"Man is fire and woman is tow,
And the devil he comes and begins to blow."
In America the tow is soaked in a solution that makes it
fire-proof, in absolute liberty and large knowledge;
consequently, accidents do not exceed the regular percentage
arranged by the devil for each class and climate under the skies.
But the freedom of the young girl has its draw-backs. She is - I
say it with all reluctance - irreverent, from her forty-dollar
bonnet to the buckles in her eighteen-dollar shoes. She talks
flippantly to her parents and men old enough to be her
grandfather. She has a prescriptive right to the society of the
man who arrives. The parents admit it.
This is sometimes embarrassing, especially when you call on a man
and his wife for the sake of information - the one being a
merchant of varied knowledge, the other a woman of the world. In
five minutes your host has vanished. In another five his wife
has followed him, and you are left alone with a very charming
maiden, doubtless, but certainly not the person you came to see.
She chatters, and you grin, but you leave with the very strong
impression of a wasted morning. This has been my experience once
or twice. I have even said as pointedly as I dared to a man: - "I
came to see you."
"You'd better see me in my office, then. The house belongs to my
women folk - to my daughter, that is to say."
He spoke the truth. The American of wealth is owned by his
family. They exploit him for bullion. The women get the
ha'pence, the kicks are all his own. Nothing is too good for an
American's daughter (I speak here of the moneyed classes).
The girls take every gift as a matter of course, and yet they
develop greatly when a catastrophe arrives and the man of many
millions goes up or goes down, and his daughters take to
stenography or typewriting. I have heard many tales of heroism
from the lips of girls who counted the principals among their
friends. The crash came, Mamie, or Hattie, or Sadie, gave up
their maid, their carriages and candy, and with a No. 2 Remington
and a stout heart set about earning their daily bread.
"And did I drop her from the list of my friends? No, sir," said
a scarlet-lipped vision in white lace; "that might happen to us
It may be this sense of possible disaster in the air that makes
San Francisco society go with so captivating a rush and whirl.
Recklessness is in the air. I can't explain where it comes from,
but there it is. The roaring winds of the Pacific make you drunk
to begin with. The aggressive luxury on all sides helps out the
intoxication, and you spin forever "down the ringing grooves of
change" (there is no small change, by the way, west of the
Rockies) as long as money lasts. They make greatly and they spend
lavishly; not only the rich, but the artisans, who pay nearly
five pounds for a suit of clothes, and for other luxuries in
The young men rejoice in the days of their youth. They gamble,
yacht, race, enjoy prize-fights and cock-fights, the one openly,
the other in secret; they establish luxurious clubs; they break
themselves over horse-flesh and other things, and they are
instant in a quarrel. At twenty they are experienced in
business, embark in vast enterprises, take partners as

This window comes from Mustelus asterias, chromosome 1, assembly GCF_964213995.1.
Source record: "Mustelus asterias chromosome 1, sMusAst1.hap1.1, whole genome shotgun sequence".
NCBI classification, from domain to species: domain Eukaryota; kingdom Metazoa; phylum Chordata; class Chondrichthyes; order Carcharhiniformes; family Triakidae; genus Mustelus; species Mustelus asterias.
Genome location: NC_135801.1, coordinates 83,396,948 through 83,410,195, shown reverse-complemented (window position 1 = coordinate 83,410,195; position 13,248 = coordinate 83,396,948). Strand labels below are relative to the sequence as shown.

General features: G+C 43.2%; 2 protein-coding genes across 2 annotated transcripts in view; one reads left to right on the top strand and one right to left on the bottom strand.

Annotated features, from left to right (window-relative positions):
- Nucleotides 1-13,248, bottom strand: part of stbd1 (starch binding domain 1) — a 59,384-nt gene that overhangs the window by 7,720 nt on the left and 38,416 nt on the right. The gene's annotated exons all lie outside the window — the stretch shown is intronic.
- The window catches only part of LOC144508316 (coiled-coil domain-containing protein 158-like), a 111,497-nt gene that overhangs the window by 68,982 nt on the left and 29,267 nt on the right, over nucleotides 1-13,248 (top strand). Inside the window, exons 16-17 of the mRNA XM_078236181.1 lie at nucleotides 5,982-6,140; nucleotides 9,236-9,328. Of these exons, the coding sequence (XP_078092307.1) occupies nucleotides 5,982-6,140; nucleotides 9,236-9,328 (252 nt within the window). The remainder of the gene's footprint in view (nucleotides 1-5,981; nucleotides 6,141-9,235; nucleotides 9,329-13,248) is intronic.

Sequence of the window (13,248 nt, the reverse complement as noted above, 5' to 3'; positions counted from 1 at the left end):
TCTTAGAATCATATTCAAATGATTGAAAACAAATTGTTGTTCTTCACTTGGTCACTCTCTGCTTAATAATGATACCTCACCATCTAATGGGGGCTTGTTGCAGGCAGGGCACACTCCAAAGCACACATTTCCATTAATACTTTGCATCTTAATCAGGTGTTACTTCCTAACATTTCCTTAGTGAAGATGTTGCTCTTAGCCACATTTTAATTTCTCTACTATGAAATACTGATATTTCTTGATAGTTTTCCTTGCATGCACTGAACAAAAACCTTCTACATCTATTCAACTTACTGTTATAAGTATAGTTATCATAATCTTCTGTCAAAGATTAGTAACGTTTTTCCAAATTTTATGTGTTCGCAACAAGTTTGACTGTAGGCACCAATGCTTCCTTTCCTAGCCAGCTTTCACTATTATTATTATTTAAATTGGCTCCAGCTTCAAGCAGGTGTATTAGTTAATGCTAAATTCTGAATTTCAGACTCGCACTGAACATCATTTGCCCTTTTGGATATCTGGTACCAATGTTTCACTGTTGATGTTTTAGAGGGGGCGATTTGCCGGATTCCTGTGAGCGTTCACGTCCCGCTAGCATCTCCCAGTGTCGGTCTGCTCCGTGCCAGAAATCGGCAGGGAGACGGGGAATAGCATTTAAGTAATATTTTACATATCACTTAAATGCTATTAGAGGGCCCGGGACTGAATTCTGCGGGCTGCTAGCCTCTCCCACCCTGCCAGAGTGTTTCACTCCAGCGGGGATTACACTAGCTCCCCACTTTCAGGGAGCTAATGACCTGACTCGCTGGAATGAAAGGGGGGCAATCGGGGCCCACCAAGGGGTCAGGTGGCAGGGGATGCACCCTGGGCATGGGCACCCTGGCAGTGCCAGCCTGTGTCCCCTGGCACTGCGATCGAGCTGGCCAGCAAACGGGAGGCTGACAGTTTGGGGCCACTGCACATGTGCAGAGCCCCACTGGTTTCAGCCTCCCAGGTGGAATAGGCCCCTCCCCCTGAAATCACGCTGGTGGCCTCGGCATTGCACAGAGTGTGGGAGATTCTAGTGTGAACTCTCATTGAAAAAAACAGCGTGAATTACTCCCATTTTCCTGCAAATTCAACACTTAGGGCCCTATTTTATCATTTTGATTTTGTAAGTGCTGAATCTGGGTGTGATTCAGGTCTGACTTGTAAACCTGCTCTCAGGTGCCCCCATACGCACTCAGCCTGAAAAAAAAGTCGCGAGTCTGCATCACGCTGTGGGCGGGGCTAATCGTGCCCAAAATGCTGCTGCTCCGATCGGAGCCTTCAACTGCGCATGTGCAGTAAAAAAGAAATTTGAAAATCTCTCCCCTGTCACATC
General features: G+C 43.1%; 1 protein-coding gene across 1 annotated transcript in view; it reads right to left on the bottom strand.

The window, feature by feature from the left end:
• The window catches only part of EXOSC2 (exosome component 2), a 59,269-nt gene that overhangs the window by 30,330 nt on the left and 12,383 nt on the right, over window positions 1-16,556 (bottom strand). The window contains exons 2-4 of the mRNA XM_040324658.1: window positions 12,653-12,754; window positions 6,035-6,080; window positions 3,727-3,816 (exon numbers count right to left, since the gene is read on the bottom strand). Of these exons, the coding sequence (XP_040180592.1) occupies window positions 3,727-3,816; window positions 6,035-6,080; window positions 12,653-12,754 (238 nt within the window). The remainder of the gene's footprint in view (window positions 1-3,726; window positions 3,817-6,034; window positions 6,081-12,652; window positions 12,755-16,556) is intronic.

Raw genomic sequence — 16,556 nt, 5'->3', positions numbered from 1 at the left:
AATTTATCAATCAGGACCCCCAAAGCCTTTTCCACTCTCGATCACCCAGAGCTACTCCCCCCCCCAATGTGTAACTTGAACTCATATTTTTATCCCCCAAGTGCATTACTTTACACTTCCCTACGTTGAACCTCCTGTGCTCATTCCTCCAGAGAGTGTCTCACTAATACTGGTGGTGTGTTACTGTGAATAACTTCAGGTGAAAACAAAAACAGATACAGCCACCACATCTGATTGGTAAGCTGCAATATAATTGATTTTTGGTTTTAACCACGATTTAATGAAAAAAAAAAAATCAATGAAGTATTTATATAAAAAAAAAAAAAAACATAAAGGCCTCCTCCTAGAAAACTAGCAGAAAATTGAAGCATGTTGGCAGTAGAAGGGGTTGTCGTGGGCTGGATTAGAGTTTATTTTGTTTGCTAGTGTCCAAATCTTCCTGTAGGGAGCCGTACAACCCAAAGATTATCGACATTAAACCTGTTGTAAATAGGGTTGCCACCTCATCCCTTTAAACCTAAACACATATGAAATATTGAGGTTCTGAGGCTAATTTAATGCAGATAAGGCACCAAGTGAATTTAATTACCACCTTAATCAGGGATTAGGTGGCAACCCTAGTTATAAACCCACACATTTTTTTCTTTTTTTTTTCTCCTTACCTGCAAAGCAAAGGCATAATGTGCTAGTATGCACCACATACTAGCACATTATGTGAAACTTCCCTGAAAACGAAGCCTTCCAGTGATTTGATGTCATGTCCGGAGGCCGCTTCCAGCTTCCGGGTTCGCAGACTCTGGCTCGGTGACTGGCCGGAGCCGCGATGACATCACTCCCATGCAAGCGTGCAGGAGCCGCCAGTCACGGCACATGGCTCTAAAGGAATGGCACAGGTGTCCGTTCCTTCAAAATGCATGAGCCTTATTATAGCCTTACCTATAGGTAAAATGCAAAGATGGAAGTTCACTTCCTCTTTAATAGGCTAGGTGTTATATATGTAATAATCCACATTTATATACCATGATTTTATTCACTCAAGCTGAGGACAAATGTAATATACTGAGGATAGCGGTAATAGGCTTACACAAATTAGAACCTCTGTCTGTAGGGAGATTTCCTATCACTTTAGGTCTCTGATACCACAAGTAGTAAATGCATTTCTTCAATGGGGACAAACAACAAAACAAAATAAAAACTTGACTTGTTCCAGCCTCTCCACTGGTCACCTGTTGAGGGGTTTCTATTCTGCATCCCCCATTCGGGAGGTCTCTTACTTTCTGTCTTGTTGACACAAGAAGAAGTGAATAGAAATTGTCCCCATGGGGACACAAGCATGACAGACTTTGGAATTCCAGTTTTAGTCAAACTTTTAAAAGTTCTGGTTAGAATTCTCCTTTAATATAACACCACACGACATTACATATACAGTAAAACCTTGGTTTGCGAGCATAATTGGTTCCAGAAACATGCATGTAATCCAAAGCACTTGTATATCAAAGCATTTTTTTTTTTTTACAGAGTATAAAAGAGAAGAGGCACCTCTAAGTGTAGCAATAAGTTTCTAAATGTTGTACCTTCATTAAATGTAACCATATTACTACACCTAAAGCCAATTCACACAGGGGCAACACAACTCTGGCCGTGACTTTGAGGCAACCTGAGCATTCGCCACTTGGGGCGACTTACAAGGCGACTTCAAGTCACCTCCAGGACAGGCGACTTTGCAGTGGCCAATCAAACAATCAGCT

experienced as themselves, and go to pieces with as much splendor
as their neighbors. Remember that the men who stocked California
in the fifties were physically, and, as far as regards certain
tough virtues, the pick of the earth. The inept and the weakly
died en route, or went under in the days of construction. To
this nucleus were added all the races of the Continent - French,
Italian, German, and, of course, the Jew.
The result you can see in the large-boned, deep-chested,
delicate-handed women, and long, elastic, well-built boys. It
needs no little golden badge swinging from the watch-chain to
mark the native son of the golden West, the country-bred of
Him I love because he is devoid of fear, carries himself like a
man, and has a heart as big as his books. I fancy, too, he knows
how to enjoy the blessings of life that his province so
abundantly bestows upon him. At least, I heard a little rat of a
creature with hock-bottle shoulders explaining that a man from
Chicago could pull the eye-teeth of a Californian in business.
Well, if I lived in fairy-land, where cherries were as big as
plums, plums as big as apples, and strawberries of no account,
where the procession of the fruits of the seasons was like a
pageant in a Drury Lane pantomime and the dry air was wine, I
should let business slide once in a way and kick up my heels with
my fellows. The tale of the resources of California - vegetable
and mineral - is a fairy-tale. You can read it in books. You
would never believe me.
All manner of nourishing food, from sea-fish to beef, may be
bought at the lowest prices, and the people are consequently
well-developed and of a high stomach. They demand ten shillings
for tinkering a jammed lock of a trunk; they receive sixteen
shillings a day for working as carpenters; they spend many
sixpences on very bad cigars, which the poorest of them smoke,
and they go mad over a prize-fight. When they disagree they do
so fatally, with fire-arms in their hands, and on the public
streets. I was just clear of Mission Street when the trouble
began between two gentlemen, one of whom perforated the other.
When a policeman, whose name I do not recollect, "fatally shot Ed
Hearney" for attempting to escape arrest, I was in the next